·        With soap and water, wash the face, ears, and neck. Rinse and dry before moving on.
·        Wash one side of the body, and then the other side. Wash the shoulder, arm, and hand, on both sides, then the chest and belly, including the belly button, then the hip, leg, and foot on one side, then the other. Wash one area at a time with soap and water, then rinse, dry, and cover before moving on to the next.
·        Pay special attention to areas with skin-on-skin contact or folds, such as the armpits, abdomen, belly button, and between the toes. These areas must be clean and dry to prevent skin irritation and fungi growth.
·        To wash the patient’s back, first roll the patient onto one side and wash one side of their back, and then roll them onto
Helpful Answer (3)
Reply to Samad1
Fawnby Feb 22, 2024
We had to learn how to give a patient a bed bath in eighth grade home economics class in Florida when I was a teenager. The boys had shop instead. That was my first introduction to "you're a female and must be ready to become a caregiver for your family." Indoctrination for sure.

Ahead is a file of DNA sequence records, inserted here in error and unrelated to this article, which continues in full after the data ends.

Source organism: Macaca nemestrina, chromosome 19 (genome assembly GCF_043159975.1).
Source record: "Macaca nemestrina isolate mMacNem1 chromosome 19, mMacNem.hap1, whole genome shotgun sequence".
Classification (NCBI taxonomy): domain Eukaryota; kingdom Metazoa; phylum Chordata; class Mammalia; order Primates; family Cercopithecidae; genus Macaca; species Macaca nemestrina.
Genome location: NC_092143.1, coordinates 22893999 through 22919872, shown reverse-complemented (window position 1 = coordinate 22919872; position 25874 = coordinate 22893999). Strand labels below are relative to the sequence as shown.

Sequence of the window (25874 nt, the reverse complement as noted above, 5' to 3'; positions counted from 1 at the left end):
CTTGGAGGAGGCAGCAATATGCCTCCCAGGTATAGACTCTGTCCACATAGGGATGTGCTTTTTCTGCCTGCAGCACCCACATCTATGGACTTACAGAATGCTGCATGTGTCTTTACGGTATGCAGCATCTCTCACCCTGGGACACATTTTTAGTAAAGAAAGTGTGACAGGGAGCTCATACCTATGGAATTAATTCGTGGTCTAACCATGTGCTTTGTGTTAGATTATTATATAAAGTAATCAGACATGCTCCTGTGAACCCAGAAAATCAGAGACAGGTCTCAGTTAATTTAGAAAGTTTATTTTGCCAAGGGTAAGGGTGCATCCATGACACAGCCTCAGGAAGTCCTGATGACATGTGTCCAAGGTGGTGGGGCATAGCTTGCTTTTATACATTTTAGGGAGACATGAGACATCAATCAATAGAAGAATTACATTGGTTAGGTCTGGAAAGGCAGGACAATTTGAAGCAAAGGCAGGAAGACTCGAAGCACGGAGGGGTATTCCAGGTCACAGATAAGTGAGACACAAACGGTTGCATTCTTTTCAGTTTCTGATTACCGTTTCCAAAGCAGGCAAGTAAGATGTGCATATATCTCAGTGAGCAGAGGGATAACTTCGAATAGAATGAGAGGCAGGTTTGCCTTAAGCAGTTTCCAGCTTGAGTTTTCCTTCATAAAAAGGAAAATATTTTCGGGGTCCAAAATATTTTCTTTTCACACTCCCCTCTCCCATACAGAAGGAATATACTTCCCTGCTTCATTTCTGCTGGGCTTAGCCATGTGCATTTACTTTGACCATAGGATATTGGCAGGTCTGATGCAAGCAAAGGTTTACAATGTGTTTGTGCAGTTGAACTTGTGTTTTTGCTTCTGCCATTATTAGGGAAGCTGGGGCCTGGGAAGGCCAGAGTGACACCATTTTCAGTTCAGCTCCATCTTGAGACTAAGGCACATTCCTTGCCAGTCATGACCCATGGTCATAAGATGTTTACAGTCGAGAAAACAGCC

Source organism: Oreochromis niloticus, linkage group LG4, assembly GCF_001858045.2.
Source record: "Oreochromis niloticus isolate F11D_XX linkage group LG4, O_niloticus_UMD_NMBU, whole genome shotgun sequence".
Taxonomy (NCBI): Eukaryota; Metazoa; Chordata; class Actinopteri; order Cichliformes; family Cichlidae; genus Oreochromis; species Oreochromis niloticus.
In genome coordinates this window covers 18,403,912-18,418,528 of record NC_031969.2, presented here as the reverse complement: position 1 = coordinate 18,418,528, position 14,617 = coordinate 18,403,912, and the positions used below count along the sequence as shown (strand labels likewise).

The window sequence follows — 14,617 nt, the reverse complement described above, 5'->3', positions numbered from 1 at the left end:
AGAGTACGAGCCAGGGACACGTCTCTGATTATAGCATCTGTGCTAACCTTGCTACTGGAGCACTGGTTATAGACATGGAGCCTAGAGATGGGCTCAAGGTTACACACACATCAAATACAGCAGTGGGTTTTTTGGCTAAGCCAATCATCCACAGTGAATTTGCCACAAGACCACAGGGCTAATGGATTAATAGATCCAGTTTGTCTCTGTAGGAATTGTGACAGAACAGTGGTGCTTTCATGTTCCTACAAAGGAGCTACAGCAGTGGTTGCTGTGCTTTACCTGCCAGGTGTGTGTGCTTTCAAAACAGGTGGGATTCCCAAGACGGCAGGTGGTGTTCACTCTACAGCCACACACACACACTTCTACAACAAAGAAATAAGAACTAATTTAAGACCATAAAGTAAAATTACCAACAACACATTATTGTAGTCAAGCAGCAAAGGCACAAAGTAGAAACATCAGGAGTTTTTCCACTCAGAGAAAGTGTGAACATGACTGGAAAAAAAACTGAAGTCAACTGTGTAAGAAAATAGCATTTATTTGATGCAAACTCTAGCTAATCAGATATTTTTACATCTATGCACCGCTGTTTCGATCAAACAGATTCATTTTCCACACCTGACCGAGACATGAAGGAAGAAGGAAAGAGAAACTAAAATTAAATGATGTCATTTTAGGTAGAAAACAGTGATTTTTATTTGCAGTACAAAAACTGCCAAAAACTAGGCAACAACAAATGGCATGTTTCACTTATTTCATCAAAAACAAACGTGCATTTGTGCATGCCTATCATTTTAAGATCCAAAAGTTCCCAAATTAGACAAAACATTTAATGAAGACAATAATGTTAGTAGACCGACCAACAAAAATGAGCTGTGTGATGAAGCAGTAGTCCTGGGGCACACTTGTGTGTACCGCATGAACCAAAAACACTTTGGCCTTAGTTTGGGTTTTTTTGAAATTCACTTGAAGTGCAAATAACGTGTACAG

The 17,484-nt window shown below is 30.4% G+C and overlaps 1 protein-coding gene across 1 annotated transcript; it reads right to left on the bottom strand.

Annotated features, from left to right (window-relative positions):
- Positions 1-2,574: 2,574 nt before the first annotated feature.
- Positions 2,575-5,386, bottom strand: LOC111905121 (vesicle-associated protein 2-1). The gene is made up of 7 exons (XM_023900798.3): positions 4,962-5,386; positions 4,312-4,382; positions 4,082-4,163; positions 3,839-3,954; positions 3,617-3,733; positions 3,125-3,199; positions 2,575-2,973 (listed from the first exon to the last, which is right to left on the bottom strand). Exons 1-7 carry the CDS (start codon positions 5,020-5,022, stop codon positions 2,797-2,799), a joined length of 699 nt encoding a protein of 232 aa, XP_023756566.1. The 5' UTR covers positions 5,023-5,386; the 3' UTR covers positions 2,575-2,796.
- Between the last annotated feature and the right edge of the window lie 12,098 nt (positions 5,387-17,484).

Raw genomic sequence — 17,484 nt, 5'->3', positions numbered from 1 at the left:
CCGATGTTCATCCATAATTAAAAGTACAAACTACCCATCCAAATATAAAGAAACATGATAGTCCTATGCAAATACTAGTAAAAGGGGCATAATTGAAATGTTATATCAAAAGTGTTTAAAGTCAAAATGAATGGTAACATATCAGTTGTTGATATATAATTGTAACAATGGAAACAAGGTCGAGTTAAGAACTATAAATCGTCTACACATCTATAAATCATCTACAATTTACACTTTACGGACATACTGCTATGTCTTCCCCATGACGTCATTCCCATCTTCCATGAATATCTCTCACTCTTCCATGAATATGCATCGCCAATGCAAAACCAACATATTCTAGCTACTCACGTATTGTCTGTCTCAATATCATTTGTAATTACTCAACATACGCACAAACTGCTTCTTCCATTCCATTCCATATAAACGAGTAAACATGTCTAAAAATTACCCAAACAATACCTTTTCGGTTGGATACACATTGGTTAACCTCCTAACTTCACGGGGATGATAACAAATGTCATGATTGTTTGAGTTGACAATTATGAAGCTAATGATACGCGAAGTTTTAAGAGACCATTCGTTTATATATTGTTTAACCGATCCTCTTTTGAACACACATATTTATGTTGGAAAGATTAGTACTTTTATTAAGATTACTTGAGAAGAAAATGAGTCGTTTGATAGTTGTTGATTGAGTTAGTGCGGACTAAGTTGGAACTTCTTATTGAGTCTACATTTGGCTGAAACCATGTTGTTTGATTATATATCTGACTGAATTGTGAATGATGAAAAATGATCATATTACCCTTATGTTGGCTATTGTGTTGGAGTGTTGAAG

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Have her PCP order home care services for her; this will provide her ADL services and protect her safety as well as your safety and your well being. Get help !
Helpful Answer (1)
Reply to janicemeyer18

I am caregiver for my Alzheimer's wife of 84 years old. She is wheel chair bound and I use a Hoyer lift to get her around. For bathing I place her on the toilet, strip her down (she makes no fuss) and give her a sponge bath then put on her clothes. Two times a day Upon waking and before bedtime her privates get get cared for. If she makes a mess she gets cleaned up right away. Putting her in the shower is to much a hassle.
Helpful Answer (3)
Reply to Kennydale
Grandma1954 Feb 23, 2024
A Hoyer Lift while it may seem intimidating and another step in the decline it is the safest way for both the caregiver and the care recipient.